Through October's highlights we travelled from the Neolithic, with the Yarnton hall, all the way to a post-medieval burial ground in Kingston upon Hull. A large settlement uncovered at Burwell, Cambridgeshire, gave us new insights into life in the Late Bronze Age. And we also celebrated 30 years of working with the Royal Household and Historic Royal Palaces by reminiscing about the first excavations OA carried out at the iconic Tower of London. 

Exploring the Late Bronze Age at Burwell

The first #OAat50 highlight for October is an exceptional Late Bronze Age settlement site in Cambridgeshire. 

In 2021, OA excavated an 8ha site in Burwell in south-east Cambridgeshire. Located on a chalk escarpment close to the fen-edge, the team uncovered exceptional remains of a Late Bronze Age settlement, dating between 1150 – 800 BC.

Aerial view of the team with the excavated horse burial

A rare Neolithic hall at Yarnton

This #OAat50 highlight takes us to Neolithic Oxfordshire, to a site that revealed one of the few known buildings from the period when farming was first adopted by communities in Britain.

The hall, one of Britain’s earliest buildings, was discovered by Oxford Archaeology in 1996 in a gravel quarry at Yarnton.

A reconstruction of the Neolithic hall found at Yarnton

Excavating a post-medieval burial ground...during a pandemic

This #OAat50 highlight is the work OA undertook at Kingston upon Hull, as part of the improvement of the A63 Castle Street on behalf of National Highways and Balfour Beatty. A truly outstanding project because of its scale, the innovative approach required, and the thousands of personal stories we uncovered.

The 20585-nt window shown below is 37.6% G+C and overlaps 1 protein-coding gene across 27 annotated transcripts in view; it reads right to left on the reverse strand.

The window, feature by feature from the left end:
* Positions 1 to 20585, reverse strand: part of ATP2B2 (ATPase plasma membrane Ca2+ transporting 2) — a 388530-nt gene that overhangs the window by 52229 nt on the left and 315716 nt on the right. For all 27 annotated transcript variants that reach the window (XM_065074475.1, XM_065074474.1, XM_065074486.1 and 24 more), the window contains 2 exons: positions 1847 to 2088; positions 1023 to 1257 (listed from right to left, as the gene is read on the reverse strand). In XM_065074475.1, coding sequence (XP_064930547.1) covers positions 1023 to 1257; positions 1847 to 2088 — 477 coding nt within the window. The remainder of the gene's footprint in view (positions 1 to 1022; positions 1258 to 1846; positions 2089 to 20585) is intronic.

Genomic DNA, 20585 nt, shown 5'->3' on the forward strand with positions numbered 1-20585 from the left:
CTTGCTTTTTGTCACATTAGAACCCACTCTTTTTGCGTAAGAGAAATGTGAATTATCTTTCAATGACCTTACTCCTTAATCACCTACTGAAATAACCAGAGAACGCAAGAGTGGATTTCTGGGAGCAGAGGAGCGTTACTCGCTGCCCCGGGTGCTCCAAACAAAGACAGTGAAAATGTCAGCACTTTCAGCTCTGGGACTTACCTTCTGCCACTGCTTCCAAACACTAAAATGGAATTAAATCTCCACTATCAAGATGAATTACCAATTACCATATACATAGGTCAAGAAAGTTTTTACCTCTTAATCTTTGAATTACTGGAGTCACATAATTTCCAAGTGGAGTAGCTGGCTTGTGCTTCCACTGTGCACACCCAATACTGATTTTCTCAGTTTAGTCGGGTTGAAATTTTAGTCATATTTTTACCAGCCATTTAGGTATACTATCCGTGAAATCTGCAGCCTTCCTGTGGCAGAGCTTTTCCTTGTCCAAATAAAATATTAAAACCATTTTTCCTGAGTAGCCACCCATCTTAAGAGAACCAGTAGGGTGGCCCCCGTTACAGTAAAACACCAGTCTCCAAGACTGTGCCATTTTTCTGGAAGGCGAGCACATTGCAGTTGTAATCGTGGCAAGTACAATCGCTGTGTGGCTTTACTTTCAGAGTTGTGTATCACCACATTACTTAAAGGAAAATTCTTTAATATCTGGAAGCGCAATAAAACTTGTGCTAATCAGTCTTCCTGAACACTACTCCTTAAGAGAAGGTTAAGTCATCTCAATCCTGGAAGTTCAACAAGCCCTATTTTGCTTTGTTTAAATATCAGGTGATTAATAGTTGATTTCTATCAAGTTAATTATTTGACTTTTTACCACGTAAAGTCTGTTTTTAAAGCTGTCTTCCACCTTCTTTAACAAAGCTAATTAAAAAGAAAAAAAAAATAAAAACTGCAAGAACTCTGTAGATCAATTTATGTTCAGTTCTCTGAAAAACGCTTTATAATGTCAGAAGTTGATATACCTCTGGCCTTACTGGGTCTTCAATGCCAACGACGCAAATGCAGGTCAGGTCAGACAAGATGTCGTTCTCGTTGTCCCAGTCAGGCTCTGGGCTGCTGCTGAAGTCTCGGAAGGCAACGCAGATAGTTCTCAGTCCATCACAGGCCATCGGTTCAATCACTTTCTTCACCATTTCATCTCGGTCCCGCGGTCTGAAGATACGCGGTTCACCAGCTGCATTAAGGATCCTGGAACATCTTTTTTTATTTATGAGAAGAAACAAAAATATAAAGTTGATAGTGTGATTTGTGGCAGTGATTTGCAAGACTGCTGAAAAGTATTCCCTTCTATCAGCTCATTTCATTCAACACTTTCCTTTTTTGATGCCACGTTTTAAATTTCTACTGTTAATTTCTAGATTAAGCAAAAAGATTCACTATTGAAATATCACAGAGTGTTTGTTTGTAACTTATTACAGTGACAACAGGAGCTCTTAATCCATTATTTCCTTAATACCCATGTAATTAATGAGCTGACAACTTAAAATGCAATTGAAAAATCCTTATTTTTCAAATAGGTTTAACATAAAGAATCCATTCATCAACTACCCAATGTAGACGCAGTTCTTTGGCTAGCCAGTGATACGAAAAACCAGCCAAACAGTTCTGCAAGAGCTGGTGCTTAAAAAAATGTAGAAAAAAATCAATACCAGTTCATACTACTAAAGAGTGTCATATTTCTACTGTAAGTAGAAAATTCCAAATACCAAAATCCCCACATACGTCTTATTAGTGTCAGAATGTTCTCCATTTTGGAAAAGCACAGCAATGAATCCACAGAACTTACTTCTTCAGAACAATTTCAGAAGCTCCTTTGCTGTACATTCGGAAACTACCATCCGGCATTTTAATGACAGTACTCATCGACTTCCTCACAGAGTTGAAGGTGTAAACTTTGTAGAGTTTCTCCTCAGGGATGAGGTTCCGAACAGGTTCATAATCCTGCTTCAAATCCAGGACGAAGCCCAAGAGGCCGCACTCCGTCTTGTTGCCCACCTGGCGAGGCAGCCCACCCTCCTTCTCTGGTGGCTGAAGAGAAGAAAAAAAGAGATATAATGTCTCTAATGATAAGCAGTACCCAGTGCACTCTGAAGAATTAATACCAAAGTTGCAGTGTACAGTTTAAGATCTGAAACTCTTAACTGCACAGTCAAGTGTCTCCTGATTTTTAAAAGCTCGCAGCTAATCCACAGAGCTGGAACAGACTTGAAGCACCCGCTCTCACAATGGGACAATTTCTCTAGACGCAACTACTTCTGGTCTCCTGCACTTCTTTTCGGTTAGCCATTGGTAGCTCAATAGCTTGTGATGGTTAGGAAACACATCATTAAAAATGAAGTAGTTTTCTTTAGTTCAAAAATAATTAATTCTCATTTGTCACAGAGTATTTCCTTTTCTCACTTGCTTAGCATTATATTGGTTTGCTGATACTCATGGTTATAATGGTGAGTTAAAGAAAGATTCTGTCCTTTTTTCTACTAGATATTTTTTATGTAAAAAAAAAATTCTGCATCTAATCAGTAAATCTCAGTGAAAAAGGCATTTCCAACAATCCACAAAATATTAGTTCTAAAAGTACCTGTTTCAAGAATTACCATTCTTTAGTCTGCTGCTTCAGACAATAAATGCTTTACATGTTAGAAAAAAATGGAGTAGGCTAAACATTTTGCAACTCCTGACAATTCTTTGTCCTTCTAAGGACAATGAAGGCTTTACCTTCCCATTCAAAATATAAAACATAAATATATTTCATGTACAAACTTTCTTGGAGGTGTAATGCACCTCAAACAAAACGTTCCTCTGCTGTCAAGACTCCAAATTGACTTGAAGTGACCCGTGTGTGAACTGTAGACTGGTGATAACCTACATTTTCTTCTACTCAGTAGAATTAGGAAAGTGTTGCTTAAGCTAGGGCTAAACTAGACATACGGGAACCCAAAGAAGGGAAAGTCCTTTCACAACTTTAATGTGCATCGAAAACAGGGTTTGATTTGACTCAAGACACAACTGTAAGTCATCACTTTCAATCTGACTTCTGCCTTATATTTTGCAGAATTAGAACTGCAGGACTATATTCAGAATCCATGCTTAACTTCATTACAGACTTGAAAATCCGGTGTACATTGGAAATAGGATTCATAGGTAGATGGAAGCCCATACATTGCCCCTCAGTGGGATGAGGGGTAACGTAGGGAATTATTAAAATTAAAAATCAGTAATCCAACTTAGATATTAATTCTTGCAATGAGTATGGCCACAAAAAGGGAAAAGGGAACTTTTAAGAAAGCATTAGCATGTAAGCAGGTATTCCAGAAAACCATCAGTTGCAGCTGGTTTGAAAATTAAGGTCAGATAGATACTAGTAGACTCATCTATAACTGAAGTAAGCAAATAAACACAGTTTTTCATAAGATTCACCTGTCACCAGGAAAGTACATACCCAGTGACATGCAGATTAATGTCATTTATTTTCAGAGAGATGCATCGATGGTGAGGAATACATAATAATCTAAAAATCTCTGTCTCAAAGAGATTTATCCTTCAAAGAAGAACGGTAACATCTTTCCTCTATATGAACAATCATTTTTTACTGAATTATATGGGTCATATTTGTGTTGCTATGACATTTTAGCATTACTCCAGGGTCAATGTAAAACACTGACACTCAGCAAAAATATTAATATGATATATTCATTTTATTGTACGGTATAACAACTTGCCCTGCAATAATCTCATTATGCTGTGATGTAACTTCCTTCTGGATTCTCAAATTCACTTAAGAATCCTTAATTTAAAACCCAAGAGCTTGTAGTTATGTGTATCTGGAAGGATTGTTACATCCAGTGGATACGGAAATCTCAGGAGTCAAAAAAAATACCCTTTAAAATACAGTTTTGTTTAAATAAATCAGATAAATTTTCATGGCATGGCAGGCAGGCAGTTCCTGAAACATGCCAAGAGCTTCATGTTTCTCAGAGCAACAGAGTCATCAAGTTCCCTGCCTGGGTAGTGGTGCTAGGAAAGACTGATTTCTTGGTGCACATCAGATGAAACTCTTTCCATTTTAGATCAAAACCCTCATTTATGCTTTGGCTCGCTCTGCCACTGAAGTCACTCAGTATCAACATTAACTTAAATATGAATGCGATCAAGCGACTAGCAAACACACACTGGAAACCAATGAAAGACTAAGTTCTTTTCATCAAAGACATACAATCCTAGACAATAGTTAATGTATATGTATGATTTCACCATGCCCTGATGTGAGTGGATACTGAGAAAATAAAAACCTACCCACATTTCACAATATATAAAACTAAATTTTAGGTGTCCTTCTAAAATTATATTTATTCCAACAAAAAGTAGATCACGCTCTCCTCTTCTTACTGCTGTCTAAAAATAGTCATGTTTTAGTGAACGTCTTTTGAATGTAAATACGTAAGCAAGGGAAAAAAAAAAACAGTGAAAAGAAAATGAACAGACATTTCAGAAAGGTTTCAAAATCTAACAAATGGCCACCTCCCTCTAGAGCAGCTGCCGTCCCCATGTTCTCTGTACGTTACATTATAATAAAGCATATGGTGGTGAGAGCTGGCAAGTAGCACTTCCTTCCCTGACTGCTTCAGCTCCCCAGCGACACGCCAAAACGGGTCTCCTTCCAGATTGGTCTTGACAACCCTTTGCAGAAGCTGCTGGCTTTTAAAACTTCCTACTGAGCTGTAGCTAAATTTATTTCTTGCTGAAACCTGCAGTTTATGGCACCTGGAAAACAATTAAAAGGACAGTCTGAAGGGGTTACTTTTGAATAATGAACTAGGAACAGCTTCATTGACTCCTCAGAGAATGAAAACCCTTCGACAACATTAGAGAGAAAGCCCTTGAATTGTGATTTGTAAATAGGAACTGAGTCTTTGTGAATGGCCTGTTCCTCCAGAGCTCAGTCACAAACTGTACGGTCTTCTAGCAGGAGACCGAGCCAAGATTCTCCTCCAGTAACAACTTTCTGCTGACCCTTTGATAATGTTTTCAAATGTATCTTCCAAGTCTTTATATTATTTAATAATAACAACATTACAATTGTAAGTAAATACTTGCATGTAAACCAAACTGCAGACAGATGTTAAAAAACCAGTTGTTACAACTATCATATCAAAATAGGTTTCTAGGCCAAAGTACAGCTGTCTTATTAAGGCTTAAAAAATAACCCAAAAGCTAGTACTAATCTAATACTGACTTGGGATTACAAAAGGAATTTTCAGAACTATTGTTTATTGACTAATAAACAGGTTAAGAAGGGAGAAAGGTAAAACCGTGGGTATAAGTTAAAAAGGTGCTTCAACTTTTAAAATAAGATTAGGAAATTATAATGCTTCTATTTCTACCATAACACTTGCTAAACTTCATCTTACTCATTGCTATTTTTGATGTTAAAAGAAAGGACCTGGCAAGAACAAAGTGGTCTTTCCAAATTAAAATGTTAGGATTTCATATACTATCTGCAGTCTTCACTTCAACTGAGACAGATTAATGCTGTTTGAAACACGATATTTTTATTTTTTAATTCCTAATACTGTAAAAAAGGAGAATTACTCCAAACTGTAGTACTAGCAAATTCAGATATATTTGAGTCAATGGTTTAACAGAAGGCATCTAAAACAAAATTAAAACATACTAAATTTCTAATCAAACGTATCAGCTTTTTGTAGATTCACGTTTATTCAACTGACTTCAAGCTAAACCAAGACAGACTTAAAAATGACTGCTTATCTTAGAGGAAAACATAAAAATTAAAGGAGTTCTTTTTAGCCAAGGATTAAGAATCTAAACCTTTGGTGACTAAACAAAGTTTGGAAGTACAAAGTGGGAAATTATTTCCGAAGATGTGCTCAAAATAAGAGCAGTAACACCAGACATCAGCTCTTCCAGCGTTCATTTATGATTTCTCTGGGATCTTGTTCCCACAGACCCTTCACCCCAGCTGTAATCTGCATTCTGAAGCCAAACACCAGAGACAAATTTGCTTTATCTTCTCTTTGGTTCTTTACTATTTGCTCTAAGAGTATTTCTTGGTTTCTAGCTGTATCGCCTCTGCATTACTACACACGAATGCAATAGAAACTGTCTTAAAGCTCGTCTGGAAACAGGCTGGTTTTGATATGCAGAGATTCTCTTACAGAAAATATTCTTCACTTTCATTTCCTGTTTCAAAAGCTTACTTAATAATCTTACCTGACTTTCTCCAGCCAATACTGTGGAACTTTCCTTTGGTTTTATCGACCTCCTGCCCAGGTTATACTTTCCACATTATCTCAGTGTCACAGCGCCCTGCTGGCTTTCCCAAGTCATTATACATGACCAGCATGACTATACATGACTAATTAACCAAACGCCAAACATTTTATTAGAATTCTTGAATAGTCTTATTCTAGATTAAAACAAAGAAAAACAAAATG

OA was involved in the project from the very beginning in 2013 and, through the different phases, we explored through different methods parts of the medieval town defences, the Georgian Humber Docks, the remains of the Georgian gaol, and various pre-cemetery features, including the first archaeological evidence for Hull’s little-known twelfth-century predecessor. In 2020-21, the excavations focused on the Trinity Burial Ground, which was the most complex and sensitive part of the project. And all this at the height of the COVID-19 pandemic, which required major adjustments to our fieldwork. 

An osteologist records a skeleton

Rediscovering the Tower of London

Over the decades, OA has had the immense privilege to work on some unique and iconic locations that include some Historic Royal Palaces. 

This #OAat50 highlight is about one of these locations that is famous all over the world and has become synonymous with London and the UK: the Tower of London. This was a real "pinch-me" project for the archaeologists involved. 

Richard Brown at work under the supervision of a Beefeater.